From: Jason Catlin
Subject: Re: Federer running scared of Murray
On Jan 17, 5:02=A0pm, oceanau...@netlimit.com wrote:
> Federer running scared of Murray =A0- Supercharged Scot in prime shape
> for Grand Slams
>
> by Malcolm Folley
>
> With his muscular physique, relaxed mind and scintillating form, Andy
> Murray is a man without fear as greatness beckons at the Australian
> Open over the next fortnight.
>
> Murray has breached the mind of serial champion Roger Federer, tamed
> the raging bull of tennis, Spaniard Rafael Nadal, and watched Novak
> Djokovic make an unconvincing start to the year with losses in
> Brisbane and Sydney to undermine his confidence ahead of his defence
> of the title.
>
> Against this backdrop, there is an awakening within the corridors of
> tennis that Murray, who opens up against Romanian Andrei Pavel, will
> be a remorseless force from now on, not withstanding the regal
> brilliance of Federer, the marbled muscle of Nadal or the
> precociousness of Djokovic.
>
> Tim Henman, the Pom who took more than his share of ridicule in
> Australia, understands the impact Murray is making worldwide. 'I have
> no doubt in my mind that Andy will win more than one Grand Slam,' said
> Henman, who appeared in six semi-finals at Grand Slam tournaments.
>
> 'At 21, he's only scratched the surface, yet he's already No 4 in the
> world and he's won nine titles. He will achieve far better and bigger
> things than me.'
>
> The size of the shadow Murray has cast across the game ahead of the
> Australian Open, which begins in Melbourne tomorrow, can be measured
> by the discomfort being expressed by Federer.
>
> The 27-year-old from Switzerland clearly dislikes being reminded of
> the damage Murray has inflicted on him in the past three months when
> the British No 1 beat him three times in succession. Each time Federer
> led by a set.
>
> 'Usually, if I win the first set, it figures I'd win the match,' said
> Federer nine days ago, on a cool, dark night in the Arabian desert
> after Murray reduced him to a pale imitation of a man who possesses an
> enviable 13 Grand Slam titles.
>
> 'It's a disappointing statistic,' said Federer, clearly irritated,
> just as he was when he learned that Murray shared the head of the
> betting market with him.
>
> Only Nadal has condemned Federer to defeat on a similar scale. Federer
> can contend with a rivalry with the Spaniard, who beat him at the
> French Open and again in a titanic Wimbledon final; but to him, Murray
> is still a pretender without a crown. Yet Federer had to concede in
> Qatar: 'If Andy carries on like he is, he will have a shot at being No
> 1.'
>
> Federer's one win over the Scot in the past three years was claimed,
> significantly, in the US Open final four months ago, when Murray was
> hit by fatigue and stagefright. Yet Davis Cup captain John Lloyd
> suspects the balance is now heavily weighted in Murray's favour.
>
> 'Roger can't get any better,' said Lloyd, the last British player to
> appear in the Australian Open final 33 years ago. 'He's played at a
> fantastic level, but he doesn't like to play Andy nowadays. He's
> moaned out here because the bookmakers have made Andy favourite to win
> it, something that would have been unthinkable even six months ago.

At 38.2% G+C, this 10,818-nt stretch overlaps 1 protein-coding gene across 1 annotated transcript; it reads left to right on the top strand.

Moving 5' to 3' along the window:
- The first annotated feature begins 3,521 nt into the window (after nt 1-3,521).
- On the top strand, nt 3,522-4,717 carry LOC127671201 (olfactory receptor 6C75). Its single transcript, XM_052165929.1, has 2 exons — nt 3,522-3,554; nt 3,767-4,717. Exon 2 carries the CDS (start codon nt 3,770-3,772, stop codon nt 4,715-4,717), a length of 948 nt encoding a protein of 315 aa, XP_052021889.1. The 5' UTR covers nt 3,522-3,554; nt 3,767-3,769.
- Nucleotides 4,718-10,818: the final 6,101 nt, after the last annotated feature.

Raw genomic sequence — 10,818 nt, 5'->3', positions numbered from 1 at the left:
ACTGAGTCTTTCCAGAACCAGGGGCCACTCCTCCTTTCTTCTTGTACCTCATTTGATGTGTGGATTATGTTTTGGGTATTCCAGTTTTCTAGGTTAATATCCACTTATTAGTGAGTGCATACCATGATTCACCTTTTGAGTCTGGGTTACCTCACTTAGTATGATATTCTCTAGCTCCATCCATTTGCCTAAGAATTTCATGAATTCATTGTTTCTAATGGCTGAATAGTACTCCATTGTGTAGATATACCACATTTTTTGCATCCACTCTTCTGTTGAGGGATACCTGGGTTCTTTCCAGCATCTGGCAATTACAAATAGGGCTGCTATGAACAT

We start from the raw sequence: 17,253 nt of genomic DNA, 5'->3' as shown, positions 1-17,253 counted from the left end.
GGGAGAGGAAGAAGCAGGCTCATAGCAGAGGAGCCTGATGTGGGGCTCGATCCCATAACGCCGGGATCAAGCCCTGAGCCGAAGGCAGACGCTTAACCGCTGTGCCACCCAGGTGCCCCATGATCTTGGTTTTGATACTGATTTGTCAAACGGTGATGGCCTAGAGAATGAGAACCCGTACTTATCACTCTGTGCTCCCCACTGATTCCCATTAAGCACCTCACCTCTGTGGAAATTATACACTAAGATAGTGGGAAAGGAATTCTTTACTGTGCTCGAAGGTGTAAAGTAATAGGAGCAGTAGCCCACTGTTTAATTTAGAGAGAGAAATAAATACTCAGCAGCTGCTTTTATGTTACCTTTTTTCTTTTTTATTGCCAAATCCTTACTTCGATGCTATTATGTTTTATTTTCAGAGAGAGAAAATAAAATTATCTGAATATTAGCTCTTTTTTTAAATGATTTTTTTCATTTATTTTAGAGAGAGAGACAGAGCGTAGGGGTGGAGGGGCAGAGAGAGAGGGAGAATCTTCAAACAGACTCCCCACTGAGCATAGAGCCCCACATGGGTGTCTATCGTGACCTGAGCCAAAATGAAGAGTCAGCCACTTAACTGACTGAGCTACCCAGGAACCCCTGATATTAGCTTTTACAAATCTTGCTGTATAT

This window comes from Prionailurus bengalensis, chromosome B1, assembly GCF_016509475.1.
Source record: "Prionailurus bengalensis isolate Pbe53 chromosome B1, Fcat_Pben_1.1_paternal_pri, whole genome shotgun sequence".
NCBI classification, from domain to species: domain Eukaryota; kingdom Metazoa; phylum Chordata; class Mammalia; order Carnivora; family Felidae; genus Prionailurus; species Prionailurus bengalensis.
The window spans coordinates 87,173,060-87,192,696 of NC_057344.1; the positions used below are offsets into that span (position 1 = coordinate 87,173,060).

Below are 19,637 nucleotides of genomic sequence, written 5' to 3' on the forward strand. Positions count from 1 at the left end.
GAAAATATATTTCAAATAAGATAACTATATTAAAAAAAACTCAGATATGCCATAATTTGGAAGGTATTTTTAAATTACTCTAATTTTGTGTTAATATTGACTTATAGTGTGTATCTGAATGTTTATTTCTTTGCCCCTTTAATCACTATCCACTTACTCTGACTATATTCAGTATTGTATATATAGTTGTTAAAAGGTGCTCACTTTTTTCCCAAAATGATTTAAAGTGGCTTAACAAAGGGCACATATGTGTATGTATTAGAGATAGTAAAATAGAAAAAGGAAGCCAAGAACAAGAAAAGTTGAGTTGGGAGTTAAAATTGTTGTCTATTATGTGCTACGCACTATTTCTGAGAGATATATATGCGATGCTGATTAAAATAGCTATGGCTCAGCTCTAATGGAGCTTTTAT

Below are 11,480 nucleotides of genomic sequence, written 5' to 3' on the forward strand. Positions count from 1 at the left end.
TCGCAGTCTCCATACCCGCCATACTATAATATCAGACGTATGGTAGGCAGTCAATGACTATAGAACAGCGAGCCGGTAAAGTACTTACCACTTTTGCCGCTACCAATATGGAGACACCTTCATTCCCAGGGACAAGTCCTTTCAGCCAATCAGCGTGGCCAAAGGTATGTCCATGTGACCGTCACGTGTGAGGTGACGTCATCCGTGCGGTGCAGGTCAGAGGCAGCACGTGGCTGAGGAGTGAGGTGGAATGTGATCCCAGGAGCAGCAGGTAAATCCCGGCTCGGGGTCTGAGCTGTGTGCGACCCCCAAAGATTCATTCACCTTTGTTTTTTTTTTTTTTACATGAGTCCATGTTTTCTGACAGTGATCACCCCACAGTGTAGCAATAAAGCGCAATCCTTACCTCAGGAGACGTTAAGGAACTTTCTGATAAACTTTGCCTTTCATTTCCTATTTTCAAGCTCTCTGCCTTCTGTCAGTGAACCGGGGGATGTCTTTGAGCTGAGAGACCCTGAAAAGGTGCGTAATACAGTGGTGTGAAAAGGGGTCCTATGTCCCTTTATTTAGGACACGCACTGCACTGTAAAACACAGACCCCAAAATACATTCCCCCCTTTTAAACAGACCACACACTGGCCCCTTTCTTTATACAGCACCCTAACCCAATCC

>
> 'To Federer, it's ridiculous and he doesn't like it. But I think the
> fact that he wants to make a dig at Andy in public is a sign of
> Federer's increasing vulnerability where Murray is concerned.'
>
> Murray insisted: 'I don't have a problem being favourite or not. I
> guess Roger would prefer to be favourite himself, so that's absolutely
> fine. It doesn't change my mindset going into the tournament. It's
> obviously a good thing (to be seen as a threat). When you do become a
> contender for a Slam, the seedings and stuff help with your draws. It
> gives me that little bit of extra confidence.'
>
> After dispensing first with Mark Petchey, then enduring a volatile 18-
> month period with American coach Brad Gilbert, Murray has placed
> around him a group of people he likes and trusts; coach Miles
> Maclagan, fitness trainers Jez Green and Matty Little, and
> physiotherapist Andy Ireland. Murray eats with them, plays football-
> tennis with them, and works himself to a standstill when the need
> arises. His change of attitude is unmissable.
>
> Australian Rod Laver, still the only man to have won all four Grand
> Slams in the same year since tennis became professional 40 years ago,
> recalled watching Murray during his time with Gilbert.
>
> 'They were fighting each other,' he said last week. 'I sat there
> thinking: "What's going on? This is not a game of tennis." That was
> the rock bottom of his career. He is a different person now. He
> actually looks interested in the game. His knowledge is uncanny, he is
> tactically brilliant and he has amazing anticipation.'
>
> True praise, indeed. Murray presents a humble account of how he
> developed his tennis education. 'I wasn't particularly good at
> school,' he said. 'But I've always been pretty smart on court. I find
> players' weaknesses because I watched so much tennis when I was
> younger.'
>
> Nadal is aware that, in the months since the US Open where Murray beat
> him, the man from Dunblane has become an even greater threat: 'When
> you win in Cincinnati, Madrid and in Doha last week, playing against
> Federer and Andy Roddick, you are ready to win a Grand Slam
> tournament, no?'

Why *running scared*? I checked the news reports and he hasn't pulled
out of the AO yet.